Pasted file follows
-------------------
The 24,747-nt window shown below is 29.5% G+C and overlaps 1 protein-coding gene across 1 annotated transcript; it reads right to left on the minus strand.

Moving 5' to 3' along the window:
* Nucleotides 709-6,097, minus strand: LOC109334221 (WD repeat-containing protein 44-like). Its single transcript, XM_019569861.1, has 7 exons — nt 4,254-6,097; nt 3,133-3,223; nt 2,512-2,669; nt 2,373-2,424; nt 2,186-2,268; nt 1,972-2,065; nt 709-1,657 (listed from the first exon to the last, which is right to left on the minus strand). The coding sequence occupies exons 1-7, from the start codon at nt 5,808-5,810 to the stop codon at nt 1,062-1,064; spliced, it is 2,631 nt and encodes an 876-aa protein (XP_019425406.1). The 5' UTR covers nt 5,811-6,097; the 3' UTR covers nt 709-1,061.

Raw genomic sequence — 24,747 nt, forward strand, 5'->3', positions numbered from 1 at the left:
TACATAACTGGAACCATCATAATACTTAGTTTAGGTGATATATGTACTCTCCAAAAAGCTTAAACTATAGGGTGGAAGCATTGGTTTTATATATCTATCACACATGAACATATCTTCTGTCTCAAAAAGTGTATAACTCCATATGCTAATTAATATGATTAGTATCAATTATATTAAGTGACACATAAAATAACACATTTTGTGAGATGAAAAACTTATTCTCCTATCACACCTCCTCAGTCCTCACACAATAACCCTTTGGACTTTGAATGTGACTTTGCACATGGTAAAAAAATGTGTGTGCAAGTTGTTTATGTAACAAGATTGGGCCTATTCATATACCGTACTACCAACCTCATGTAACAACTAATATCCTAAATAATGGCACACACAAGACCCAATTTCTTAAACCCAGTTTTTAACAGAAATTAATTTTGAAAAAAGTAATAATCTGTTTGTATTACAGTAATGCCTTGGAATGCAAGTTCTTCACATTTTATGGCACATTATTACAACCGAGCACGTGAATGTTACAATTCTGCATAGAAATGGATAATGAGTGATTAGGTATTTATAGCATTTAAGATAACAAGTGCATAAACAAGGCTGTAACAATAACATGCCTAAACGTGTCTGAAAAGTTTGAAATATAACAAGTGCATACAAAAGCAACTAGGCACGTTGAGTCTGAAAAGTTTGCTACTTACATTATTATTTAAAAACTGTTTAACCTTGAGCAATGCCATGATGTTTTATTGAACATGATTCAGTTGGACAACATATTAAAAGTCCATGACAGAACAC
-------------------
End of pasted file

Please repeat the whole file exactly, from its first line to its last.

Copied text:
The 24,747-nt window shown below is 29.5% G+C and overlaps 1 protein-coding gene across 1 annotated transcript; it reads right to left on the minus strand.

Moving 5' to 3' along the window:
* Nucleotides 709-6,097, minus strand: LOC109334221 (WD repeat-containing protein 44-like). Its single transcript, XM_019569861.1, has 7 exons — nt 4,254-6,097; nt 3,133-3,223; nt 2,512-2,669; nt 2,373-2,424; nt 2,186-2,268; nt 1,972-2,065; nt 709-1,657 (listed from the first exon to the last, which is right to left on the minus strand). The coding sequence occupies exons 1-7, from the start codon at nt 5,808-5,810 to the stop codon at nt 1,062-1,064; spliced, it is 2,631 nt and encodes an 876-aa protein (XP_019425406.1). The 5' UTR covers nt 5,811-6,097; the 3' UTR covers nt 709-1,061.

Raw genomic sequence — 24,747 nt, forward strand, 5'->3', positions numbered from 1 at the left:
TACATAACTGGAACCATCATAATACTTAGTTTAGGTGATATATGTACTCTCCAAAAAGCTTAAACTATAGGGTGGAAGCATTGGTTTTATATATCTATCACACATGAACATATCTTCTGTCTCAAAAAGTGTATAACTCCATATGCTAATTAATATGATTAGTATCAATTATATTAAGTGACACATAAAATAACACATTTTGTGAGATGAAAAACTTATTCTCCTATCACACCTCCTCAGTCCTCACACAATAACCCTTTGGACTTTGAATGTGACTTTGCACATGGTAAAAAAATGTGTGTGCAAGTTGTTTATGTAACAAGATTGGGCCTATTCATATACCGTACTACCAACCTCATGTAACAACTAATATCCTAAATAATGGCACACACAAGACCCAATTTCTTAAACCCAGTTTTTAACAGAAATTAATTTTGAAAAAAGTAATAATCTGTTTGTATTACAGTAATGCCTTGGAATGCAAGTTCTTCACATTTTATGGCACATTATTACAACCGAGCACGTGAATGTTACAATTCTGCATAGAAATGGATAATGAGTGATTAGGTATTTATAGCATTTAAGATAACAAGTGCATAAACAAGGCTGTAACAATAACATGCCTAAACGTGTCTGAAAAGTTTGAAATATAACAAGTGCATACAAAAGCAACTAGGCACGTTGAGTCTGAAAAGTTTGCTACTTACATTATTATTTAAAAACTGTTTAACCTTGAGCAATGCCATGATGTTTTATTGAACATGATTCAGTTGGACAACATATTAAAAGTCCATGACAGAACAC